Contrast this with using C: you write the code on your big computer, compile the code on your big computer, upload the code to the microcontroller, and try running the code. If it works, that’s great. If not, you have to go through the whole process again, possibly using debugging tools.

            Since AmForth can be used interactively, you just try the code, and you know right away if it works or not. Combine this with the preferred Forth coding style of breaking everything into small subroutines (that are easily tested), and you have a powerful programming tool.”

    • mstone says:

      Show me a fully functional C interpreter that fits in 4k of memory.

      • Trui says:

        That doesn’t make sense. You’d have to compare solving one specific problem in Forth vs C, for instance writing a Forth interpreter in Forth vs writing the same thing in C. Or compare writing a fully functional C interpreter in Forth.

    • M Simon says:

      I have competed commercially against “C” with Forth. My small team (3 people) ran rings around the 30 person “C” team. We could do in one month what they couldn’t do in six. On top of that the Military Inspector who looked at our code said it was the most readable code he had seen in a few years. The inspector came in knowing nothing about Forth.

      I LOVE using Forth when competing against “C”.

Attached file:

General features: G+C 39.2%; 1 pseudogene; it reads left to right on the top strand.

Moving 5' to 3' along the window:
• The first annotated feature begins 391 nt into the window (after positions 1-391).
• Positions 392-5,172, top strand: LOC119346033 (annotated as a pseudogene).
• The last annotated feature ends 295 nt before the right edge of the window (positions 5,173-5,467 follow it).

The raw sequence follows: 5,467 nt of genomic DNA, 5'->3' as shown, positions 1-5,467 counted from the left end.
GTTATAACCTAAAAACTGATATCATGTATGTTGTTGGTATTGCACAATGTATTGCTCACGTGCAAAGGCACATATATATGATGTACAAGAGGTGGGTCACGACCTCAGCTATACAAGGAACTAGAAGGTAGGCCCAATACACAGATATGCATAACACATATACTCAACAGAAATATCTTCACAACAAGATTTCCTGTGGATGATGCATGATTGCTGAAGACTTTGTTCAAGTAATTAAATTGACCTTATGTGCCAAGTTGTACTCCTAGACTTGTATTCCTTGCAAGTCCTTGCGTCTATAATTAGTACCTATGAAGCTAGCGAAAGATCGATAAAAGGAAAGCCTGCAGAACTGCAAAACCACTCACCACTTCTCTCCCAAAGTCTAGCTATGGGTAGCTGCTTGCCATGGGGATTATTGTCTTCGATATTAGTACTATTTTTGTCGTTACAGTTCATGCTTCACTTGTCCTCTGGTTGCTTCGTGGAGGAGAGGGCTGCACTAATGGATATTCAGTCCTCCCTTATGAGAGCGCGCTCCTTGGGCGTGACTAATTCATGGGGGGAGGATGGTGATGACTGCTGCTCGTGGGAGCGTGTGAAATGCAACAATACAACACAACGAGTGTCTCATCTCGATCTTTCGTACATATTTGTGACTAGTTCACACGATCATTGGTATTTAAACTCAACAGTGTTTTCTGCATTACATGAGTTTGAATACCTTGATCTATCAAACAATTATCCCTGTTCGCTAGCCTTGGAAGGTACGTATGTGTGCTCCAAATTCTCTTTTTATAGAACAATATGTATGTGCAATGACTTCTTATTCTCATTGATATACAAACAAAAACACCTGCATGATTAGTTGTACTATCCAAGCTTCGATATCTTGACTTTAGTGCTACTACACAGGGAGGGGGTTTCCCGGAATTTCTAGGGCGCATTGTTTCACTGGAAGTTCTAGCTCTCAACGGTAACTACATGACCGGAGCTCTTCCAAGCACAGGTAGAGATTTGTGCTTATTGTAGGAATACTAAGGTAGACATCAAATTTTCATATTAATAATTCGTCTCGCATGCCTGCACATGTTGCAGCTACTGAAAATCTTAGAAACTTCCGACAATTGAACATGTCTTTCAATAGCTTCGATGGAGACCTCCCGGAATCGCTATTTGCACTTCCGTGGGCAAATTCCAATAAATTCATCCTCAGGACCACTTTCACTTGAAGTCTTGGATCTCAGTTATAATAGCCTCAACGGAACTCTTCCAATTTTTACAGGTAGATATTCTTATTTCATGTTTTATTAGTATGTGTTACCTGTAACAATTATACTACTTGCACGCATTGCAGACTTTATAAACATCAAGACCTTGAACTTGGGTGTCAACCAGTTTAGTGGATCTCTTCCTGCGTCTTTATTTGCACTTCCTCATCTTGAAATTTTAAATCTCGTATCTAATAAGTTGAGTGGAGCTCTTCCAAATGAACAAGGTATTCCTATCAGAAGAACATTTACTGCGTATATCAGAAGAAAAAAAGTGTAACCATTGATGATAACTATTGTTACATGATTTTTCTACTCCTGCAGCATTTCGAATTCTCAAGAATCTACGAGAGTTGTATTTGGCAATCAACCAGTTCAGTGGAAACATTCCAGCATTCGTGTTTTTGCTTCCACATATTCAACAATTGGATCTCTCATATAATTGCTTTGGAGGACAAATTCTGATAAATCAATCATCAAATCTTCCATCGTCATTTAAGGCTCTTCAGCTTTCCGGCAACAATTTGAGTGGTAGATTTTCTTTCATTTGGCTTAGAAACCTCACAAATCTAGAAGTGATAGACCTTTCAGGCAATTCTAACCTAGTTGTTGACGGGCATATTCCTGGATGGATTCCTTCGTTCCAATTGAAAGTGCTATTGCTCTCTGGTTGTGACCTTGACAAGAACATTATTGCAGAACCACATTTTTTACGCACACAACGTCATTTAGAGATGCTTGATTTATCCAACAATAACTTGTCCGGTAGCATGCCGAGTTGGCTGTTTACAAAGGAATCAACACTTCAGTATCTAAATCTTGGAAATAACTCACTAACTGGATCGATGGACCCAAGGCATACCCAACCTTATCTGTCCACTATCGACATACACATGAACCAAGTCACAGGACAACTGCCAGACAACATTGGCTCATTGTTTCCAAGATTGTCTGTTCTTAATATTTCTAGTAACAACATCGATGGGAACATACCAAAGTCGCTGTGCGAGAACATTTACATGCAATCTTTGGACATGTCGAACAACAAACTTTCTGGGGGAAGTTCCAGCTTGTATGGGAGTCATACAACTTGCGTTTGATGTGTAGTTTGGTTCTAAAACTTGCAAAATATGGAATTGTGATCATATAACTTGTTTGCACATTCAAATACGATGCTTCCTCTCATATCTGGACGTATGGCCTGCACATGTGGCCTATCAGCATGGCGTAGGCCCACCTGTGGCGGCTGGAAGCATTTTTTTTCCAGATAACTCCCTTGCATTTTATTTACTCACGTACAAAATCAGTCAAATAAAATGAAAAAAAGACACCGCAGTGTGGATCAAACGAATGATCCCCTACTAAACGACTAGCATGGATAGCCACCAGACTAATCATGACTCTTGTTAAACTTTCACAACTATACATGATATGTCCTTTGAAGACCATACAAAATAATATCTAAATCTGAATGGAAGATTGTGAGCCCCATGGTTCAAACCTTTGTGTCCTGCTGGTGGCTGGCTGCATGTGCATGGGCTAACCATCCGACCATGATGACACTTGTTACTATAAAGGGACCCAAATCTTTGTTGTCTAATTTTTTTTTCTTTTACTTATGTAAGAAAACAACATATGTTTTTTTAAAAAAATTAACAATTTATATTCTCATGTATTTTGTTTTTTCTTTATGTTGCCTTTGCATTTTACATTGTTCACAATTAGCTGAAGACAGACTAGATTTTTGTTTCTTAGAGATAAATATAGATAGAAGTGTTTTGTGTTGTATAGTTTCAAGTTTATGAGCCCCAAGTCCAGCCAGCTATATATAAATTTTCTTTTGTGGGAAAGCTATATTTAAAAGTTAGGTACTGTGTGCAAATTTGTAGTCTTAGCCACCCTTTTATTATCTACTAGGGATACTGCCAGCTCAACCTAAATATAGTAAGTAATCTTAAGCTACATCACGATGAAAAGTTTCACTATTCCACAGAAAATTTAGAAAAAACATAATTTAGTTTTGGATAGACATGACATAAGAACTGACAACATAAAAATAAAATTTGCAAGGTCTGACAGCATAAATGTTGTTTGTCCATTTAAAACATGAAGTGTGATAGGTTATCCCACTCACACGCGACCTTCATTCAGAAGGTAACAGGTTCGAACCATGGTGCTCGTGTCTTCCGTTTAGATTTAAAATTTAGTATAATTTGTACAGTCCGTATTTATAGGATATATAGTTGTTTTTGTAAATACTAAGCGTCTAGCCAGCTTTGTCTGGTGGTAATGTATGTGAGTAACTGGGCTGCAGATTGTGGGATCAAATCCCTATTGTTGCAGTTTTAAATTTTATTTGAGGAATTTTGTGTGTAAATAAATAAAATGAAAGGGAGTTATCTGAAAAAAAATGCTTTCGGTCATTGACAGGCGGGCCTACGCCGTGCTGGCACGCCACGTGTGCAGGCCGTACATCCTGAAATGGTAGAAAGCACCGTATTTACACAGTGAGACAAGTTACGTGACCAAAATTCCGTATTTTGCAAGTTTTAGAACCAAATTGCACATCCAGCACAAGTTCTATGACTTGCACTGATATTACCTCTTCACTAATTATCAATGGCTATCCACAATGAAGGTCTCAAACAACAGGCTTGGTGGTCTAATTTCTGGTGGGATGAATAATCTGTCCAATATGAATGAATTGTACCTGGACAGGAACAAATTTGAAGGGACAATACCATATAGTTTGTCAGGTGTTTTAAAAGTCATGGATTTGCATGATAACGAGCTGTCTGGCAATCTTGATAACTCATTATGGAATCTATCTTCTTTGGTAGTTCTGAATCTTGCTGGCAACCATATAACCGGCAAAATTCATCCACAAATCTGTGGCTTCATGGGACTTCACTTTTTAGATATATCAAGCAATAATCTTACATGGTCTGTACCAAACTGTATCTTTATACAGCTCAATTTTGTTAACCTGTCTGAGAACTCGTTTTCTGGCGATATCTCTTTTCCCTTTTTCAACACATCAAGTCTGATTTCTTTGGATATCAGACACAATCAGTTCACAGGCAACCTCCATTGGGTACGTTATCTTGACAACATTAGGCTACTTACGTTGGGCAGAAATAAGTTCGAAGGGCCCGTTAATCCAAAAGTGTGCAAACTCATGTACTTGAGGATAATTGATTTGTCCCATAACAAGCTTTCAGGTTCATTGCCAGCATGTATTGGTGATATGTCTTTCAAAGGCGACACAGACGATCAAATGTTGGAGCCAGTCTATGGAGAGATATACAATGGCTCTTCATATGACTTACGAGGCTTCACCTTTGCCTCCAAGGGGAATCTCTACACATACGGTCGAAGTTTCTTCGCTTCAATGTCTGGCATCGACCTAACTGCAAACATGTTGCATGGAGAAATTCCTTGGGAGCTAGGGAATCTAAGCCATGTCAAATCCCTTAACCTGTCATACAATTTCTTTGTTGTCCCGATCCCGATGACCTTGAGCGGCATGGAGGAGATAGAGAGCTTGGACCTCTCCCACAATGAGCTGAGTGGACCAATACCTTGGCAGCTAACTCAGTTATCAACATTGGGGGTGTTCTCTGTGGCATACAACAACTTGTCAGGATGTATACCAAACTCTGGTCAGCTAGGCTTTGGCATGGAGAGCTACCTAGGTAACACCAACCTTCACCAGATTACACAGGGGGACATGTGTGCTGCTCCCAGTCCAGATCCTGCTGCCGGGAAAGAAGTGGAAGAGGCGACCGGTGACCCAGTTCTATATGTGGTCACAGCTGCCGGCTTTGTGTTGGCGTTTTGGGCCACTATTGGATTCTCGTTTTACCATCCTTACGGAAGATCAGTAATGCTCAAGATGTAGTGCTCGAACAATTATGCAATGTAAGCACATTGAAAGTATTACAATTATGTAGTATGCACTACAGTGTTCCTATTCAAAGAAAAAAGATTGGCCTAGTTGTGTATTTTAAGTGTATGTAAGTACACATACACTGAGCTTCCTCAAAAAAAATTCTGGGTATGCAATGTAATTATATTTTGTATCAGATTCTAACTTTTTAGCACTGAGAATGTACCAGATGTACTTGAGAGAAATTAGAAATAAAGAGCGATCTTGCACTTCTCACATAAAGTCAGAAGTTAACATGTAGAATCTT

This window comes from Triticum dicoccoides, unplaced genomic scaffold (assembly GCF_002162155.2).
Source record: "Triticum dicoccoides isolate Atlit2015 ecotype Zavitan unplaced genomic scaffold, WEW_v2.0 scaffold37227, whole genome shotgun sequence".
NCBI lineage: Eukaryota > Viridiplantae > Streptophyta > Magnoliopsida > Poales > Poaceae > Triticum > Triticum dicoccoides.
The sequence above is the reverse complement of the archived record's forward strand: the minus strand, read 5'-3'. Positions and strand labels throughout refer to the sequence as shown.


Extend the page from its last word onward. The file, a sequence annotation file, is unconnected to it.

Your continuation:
“C” because of its stack thrash encourages a lot of bad programming practices. Not to mention having to write everything twice.

  13. Reg says:

    If you want to play w/ forth try mecrisp

    http://mecrisp.sourceforge.net/

    on an MSP430 or Stelaris LaunchPad.

    An important thing about forth is it was created for robotics, not general programming. Chuck Moore invented forth to solve the problems he faced automating the Kitt Peak radio telescope. He also used it to meet the original deadline for automating the Riyadh airport after the original contractor was hopelessly behind schedule. He’s also well known for reinventing forth every time he implements a project.

    http://www.forth.com/resources/evolution/evolve_2.html

  14. mstone says:

    Forth (and LISP, which was mentioned above) fall in the “not-C” class of computer languages. People used to C don’t like them at first glance because they don’t have a C-style syntax like they’re used to. They feel the same about Haskell and ML, and audibly wonder why Perl can’t be more like C.

    The trouble with MFPLs (My Favorite Programming Languages) is that everyone considers theirs to be the most powerful. They know the features their language offers, and can see when other languages don’t offer the same features (“function pointers aren’t first-class objects? how lame”), but they don’t understand the utility offered by other languages with features their MFPL doesn’t offer.

    C-style languages go about 80% of the way up the list of support for first-class programming objects. They’re built for machines with a Harvard memory architecture, with separation between program memory and data memory, so they don’t treat ‘the code’ as a first-class programming object.